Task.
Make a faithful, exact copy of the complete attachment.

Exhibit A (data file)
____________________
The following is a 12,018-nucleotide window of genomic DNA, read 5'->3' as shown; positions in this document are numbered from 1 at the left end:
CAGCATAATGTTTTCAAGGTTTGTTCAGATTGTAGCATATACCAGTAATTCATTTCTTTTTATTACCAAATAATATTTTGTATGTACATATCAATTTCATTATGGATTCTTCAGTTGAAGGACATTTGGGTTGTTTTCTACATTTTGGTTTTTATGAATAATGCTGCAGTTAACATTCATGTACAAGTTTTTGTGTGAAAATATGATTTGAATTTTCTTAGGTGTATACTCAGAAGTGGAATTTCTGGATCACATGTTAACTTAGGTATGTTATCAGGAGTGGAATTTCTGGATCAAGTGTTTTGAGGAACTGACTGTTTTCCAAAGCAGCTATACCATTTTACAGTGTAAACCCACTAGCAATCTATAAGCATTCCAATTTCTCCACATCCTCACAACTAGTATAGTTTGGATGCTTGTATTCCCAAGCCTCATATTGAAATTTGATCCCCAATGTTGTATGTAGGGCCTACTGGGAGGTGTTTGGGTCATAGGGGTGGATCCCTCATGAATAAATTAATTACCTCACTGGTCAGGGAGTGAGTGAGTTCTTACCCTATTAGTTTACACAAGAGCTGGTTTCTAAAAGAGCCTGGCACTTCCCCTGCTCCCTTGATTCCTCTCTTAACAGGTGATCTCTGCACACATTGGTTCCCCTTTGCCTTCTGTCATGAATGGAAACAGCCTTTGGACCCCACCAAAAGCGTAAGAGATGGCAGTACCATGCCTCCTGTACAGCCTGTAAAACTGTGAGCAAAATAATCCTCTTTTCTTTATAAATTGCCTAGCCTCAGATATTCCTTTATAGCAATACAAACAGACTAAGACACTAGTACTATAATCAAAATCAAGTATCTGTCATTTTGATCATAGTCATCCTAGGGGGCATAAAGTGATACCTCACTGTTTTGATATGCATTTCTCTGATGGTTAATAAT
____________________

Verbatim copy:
The following is a 12,018-nucleotide window of genomic DNA, read 5'->3' as shown; positions in this document are numbered from 1 at the left end:
CAGCATAATGTTTTCAAGGTTTGTTCAGATTGTAGCATATACCAGTAATTCATTTCTTTTTATTACCAAATAATATTTTGTATGTACATATCAATTTCATTATGGATTCTTCAGTTGAAGGACATTTGGGTTGTTTTCTACATTTTGGTTTTTATGAATAATGCTGCAGTTAACATTCATGTACAAGTTTTTGTGTGAAAATATGATTTGAATTTTCTTAGGTGTATACTCAGAAGTGGAATTTCTGGATCACATGTTAACTTAGGTATGTTATCAGGAGTGGAATTTCTGGATCAAGTGTTTTGAGGAACTGACTGTTTTCCAAAGCAGCTATACCATTTTACAGTGTAAACCCACTAGCAATCTATAAGCATTCCAATTTCTCCACATCCTCACAACTAGTATAGTTTGGATGCTTGTATTCCCAAGCCTCATATTGAAATTTGATCCCCAATGTTGTATGTAGGGCCTACTGGGAGGTGTTTGGGTCATAGGGGTGGATCCCTCATGAATAAATTAATTACCTCACTGGTCAGGGAGTGAGTGAGTTCTTACCCTATTAGTTTACACAAGAGCTGGTTTCTAAAAGAGCCTGGCACTTCCCCTGCTCCCTTGATTCCTCTCTTAACAGGTGATCTCTGCACACATTGGTTCCCCTTTGCCTTCTGTCATGAATGGAAACAGCCTTTGGACCCCACCAAAAGCGTAAGAGATGGCAGTACCATGCCTCCTGTACAGCCTGTAAAACTGTGAGCAAAATAATCCTCTTTTCTTTATAAATTGCCTAGCCTCAGATATTCCTTTATAGCAATACAAACAGACTAAGACACTAGTACTATAATCAAAATCAAGTATCTGTCATTTTGATCATAGTCATCCTAGGGGGCATAAAGTGATACCTCACTGTTTTGATATGCATTTCTCTGATGGTTAATAAT